On the Designs of Russia

Front Cover
J. Murray, 1828 - Eastern question (Balkan) - 251 pages
0 Reviews

What people are saying - Write a review

We haven't found any reviews in the usual places.

Selected pages

Other editions - View all

Common terms and phrases

Popular passages

Page 223 - ... Notwithstanding the immense expenditure of the English government during the last twenty years, there can be little doubt but that the increased production on the part of the people has more than compensated for it. The national capital has not merely been unimpaired, it has been greatly increased, and the annual revenue of the people, even after the payment of their taxes, is probably greater at the present time than at any former period of our history.
Page 117 - ... reigning autocrat — although it is but the other day the diadem has descended to him, has he not already found time to prosecute successfully an aggrandizing policy? The ink is scarcely dry which has signed away to him, by means of a most indefensible exercise of force, the banks of the Araxes, — and yet it is concluded that the same hand will gratuitously reject the splendid, and incomparably superior prize that now lies nearly prostrate for acceptance.
Page 242 - It must be obvious, that should any European potentate aim at the subversion of the British establishment in India, it would not be with so absurdly extravagant a hope, as the succeeding to a similar domination. To reduce Britain's strength, by depriving her of such sinews as India affords, would be the purpose ; and the course which would suggest itself for effecting it would be the exciting some powerful sentiment in India against us. Perhaps the only pretence which any forecasting enemy can have...
Page 139 - After revolving every circumstance with the coolest caution, I cannot find any reason why, subsequently to the present year, an annual surplus of four millions sterling should not be confidently reckoned upon. This ought naturally to increase ; for, the causes which will augment the receipt have nothing in them tending to require further charges.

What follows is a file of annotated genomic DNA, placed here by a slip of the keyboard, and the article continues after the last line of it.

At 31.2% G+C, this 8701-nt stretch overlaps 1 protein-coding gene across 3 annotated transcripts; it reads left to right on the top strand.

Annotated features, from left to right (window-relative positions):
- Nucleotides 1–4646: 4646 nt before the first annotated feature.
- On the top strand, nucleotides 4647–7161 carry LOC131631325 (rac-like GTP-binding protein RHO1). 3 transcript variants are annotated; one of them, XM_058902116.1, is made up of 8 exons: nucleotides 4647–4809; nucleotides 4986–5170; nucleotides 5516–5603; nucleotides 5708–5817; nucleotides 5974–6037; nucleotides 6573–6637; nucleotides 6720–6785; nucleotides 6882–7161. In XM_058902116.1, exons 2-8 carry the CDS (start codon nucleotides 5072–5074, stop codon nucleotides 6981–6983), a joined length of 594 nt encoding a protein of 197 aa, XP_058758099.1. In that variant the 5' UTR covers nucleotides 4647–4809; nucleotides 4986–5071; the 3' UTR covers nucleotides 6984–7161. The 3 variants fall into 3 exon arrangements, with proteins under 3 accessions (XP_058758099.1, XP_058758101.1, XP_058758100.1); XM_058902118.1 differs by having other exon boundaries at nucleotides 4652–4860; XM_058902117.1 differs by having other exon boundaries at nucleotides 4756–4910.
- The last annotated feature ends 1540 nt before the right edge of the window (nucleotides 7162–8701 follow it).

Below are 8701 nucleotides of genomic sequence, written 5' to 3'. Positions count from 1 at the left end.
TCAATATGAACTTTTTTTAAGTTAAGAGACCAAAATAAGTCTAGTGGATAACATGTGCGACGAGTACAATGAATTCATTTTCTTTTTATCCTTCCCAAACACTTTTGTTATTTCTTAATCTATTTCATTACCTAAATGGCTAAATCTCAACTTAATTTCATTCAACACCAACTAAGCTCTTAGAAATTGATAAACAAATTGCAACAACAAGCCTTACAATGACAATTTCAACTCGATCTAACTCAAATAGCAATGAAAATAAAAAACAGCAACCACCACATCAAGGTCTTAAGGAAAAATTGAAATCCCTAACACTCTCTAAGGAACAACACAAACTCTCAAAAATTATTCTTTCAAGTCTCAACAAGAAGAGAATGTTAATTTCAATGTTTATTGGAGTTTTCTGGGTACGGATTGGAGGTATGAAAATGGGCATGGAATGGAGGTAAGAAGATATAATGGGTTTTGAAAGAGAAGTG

Page 118 - Marmora ; — but also that a young military monarch will be so reluctant to give umbrage to other nations, — that he is so averse to war, so enamoured of peace, and altogether so imbued with a fine sense of abstract right, that although this transcendant achievement (the ultimate aim of all the national conquests) be now ripe for execution, and, as it were, courts him on, he will yet forbear to give it effect. This is to be more than moderate. ' It will be to disregard the fervent aspirations...
Page 173 - Federacy, more likely to push that policy to its uttermost, especially against us, than the individual just alluded to. ' The Canadas and some islands of the Western Main are primary and unquestionable objects of their ambition. Now if Ireland should be then in a disaffected or insurrectionary state — should some imitative phantom of a presidentiary government have been created within it, and be in a condition to fulminate, from any beleaguered fastness...
Page 85 - ... motives of our conduct. He knows, I am persuaded, too well the effect which opinion and public impression must always have in this country, either to complain of our change of measures, or to wonder at it, if the true cause is fully explained to him.
Page 218 - Suffice it to say, — that since about a hundred thousand Frenchmen, incumbered with twenty thousand sick and wounded, were enabled, though two thousand miles distant from their own frontiers, to remain unmolested masters for nearly seven weeks of the antique capital of the invaded empire, situated as it is in the very heart of its dominion, eventually also only voluntarily retiring from it, while still decidedly superior in the field, — it must in candour be...
Page 27 - Ottomans were such) will not avail against a superior infantry and artillery. The Turkish empire in Europe falls, as a matter of course, if the lines of the Danube and Hemus, the passage of the Bosphorus, and the capital, are possessed by Russia. It is true, that the Ottomans will not probably abandon their towns and fastnesses without a contest.
Page 237 - ... other nation, supposing all restrictions were abolished, would ever be able to compete with them, on account of the easy rate at which the Russians could build, fit, and sail their vessels ; the empire producing within itself every necessary article for both building and equipment at an extraordinarily low price, and in the greatest abundance, while the natives are accustomed to live on the hardest fare. But should they become refined, still all ordinary provisions are extremely reasonable ;...

Bibliographic information